They say the history of the West was written from the saddle of a horse, but long gone are the days of cowboys and their campfire stories to tell us these tales. Miraculously though, their saddles have remained, along with various other artifacts and historical pieces in which the spirit of the past lives on as they are displayed in captivating history museums like those in Snohomish County. Here, these museums offer a fascinating journey through time, transporting visitors to an era defined by a pioneering spirit, from the humble beginnings of frontier settlements to the rise of industry and the preservation of Indigenous heritage, ultimately serving as a gateway to explore the rich tapestry of the region’s history.
Edmonds Historical Museum
118 5th Avenue N, Edmonds
Located in the beautifully restored 1910 Carnegie Library building in the heart of downtown Edmonds is the Edmonds Historical Museum. The free museum, open to the public from 1 to 4 p.m. Thursday through Saturday, focuses on the region’s history through various exhibits and a small collection of artifacts. The museum, a non-profit organization, has been telling the stories of the community since its establishment in 1973 by the Edmonds-South Snohomish County Historical Society.
Over the years, the museum has amassed over 26,000 objects, documents, and photographs that represent the history and heritage of Edmonds and the greater south Snohomish County area. Patrons are invited to explore the museum independently and are even welcome to use the self-guided audio tours online to act as a guide.
Monroe Historical Society & Museum
207 E Main Street, Monroe
History enthusiasts are invited to explore the rich history of the city of Monroe at the Monroe Historical Society & Museum. The volunteer organization was founded in 1976, opening its museum in 1982 in the city’s original two-story City Hall building on Main Street. Besides being home to a wide-range collection of local historical artifacts, the museum also maintains various local history resources available to society members and the public, with some restrictions.
Their passion for history goes beyond the museum’s four walls as they encourage visitors to stroll down Main Street and explore the city with the help of their self-guided historical walking tour booklet that showcases old photos of the area that you can compare to your modern worldview.
Stillaguamish Valley Pioneers Museum
20722 67th Avenue NE, Arlington
The Stillaguamish Valley Pioneers Association came together to build the Stillaguamish Valley Pioneers Museum to preserve artifacts of the north and south forks of the Stillaguamish River Valley. Here, you’ll get an up-close view of household, logging, dairy, military, railroad, sports, medical, education, transportation, and music items from the region’s past, with displays sharing the stories of how these items shaped the area, along with thousands of historical photos of the original homesteaders to the locality.
The museum is open on Wednesdays and weekends from 1 until 4 p.m., with tickets starting at the low price of $5 for adults and just $2 for children 12 and under. The museum is also happy to host field trips for those teachers and school districts interested in signing up to create a one-of-a-kind school activity for the kiddos that will allow them to immerse themselves in their city’s history.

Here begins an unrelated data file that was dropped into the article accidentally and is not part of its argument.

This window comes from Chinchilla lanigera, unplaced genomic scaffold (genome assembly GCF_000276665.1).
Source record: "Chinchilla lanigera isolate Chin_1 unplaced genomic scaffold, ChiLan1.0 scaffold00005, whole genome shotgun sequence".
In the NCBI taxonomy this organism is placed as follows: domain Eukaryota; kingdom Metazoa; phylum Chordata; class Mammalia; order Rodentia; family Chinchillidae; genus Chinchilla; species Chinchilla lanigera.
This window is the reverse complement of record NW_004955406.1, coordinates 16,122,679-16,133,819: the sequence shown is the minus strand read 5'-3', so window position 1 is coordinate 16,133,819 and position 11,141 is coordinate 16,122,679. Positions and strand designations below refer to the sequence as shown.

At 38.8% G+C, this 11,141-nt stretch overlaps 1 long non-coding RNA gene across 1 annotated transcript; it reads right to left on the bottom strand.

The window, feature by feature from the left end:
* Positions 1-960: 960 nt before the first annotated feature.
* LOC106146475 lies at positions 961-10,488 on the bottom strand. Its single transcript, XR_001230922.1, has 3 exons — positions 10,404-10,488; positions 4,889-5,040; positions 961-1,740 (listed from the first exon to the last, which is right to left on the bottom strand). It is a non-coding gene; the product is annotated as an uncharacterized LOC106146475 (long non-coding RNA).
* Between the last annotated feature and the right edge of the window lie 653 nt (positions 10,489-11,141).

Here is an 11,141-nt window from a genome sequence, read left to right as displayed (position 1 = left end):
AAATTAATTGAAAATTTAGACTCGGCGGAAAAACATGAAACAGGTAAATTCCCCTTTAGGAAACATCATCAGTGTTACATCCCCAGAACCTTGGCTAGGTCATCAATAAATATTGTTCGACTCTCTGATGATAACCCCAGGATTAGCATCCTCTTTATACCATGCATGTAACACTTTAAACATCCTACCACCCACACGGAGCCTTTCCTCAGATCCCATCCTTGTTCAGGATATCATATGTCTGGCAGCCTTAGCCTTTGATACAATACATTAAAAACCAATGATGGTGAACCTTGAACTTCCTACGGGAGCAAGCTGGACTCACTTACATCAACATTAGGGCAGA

Granite Falls Historical Museum
109 E Union Street, Granite Falls
Volunteer organization Granite Falls Historical Society has been honoring the contributions and lives of the city’s past residents while providing inspiration and direction for future ones at the Granite Falls Historical Museum. Fondly considered “the little museum that could,” the institution began with the Sharp House, a former home converted into a series of displays that now takes visitors back in time, allowing them to see what life was like 100 years ago.
An additional building was added in 2007 as their collection of artifacts expanded, with a focus on a century of industry, education, and recreation, from the founding of the city itself in the 1890s to the present day. Currently, the museum is open on Sundays from 12 to 5 p.m. by appointment.
Everett Museum of History
2939 Colby Avenue, Everett
Though the Everett Museum of History has been in several buildings since its establishment in 1953, it has recently found a permanent home in the heart of downtown Everett. The 1903 home of The Everett Daily Herald newspaper will soon house the museum’s vast collection of ancient and historical artifacts upon its renovation and redesign, focusing on restoring the building to its original architecture. This is all thanks to a generous gift from the Elizabeth Ruth Wallace Living Trust.
In the meantime, visitors can still enjoy the historic Van Valey House at 2130 Colby Avenue. The house is an addition to the museum. It features the history of the building itself, period furnishings, items from the Van Valey and Morrow families who once called it home, and a room dedicated to Senator Henry M. Jackson. The house is open Tuesdays, Thursdays, and Saturdays from 11 to 4 p.m., with admission starting at $2 per student and $5 per adult.
Through their collection of artifacts, photographs, and interactive exhibits, these local history museums in Snohomish County can once again breathe life into the campfire stories of our region’s past. In return, visitors, both local and from afar, step away from these captivating history museums carrying a profound appreciation for the heritage and legacy that shaped the region. And to think it all started from the saddle of a horse.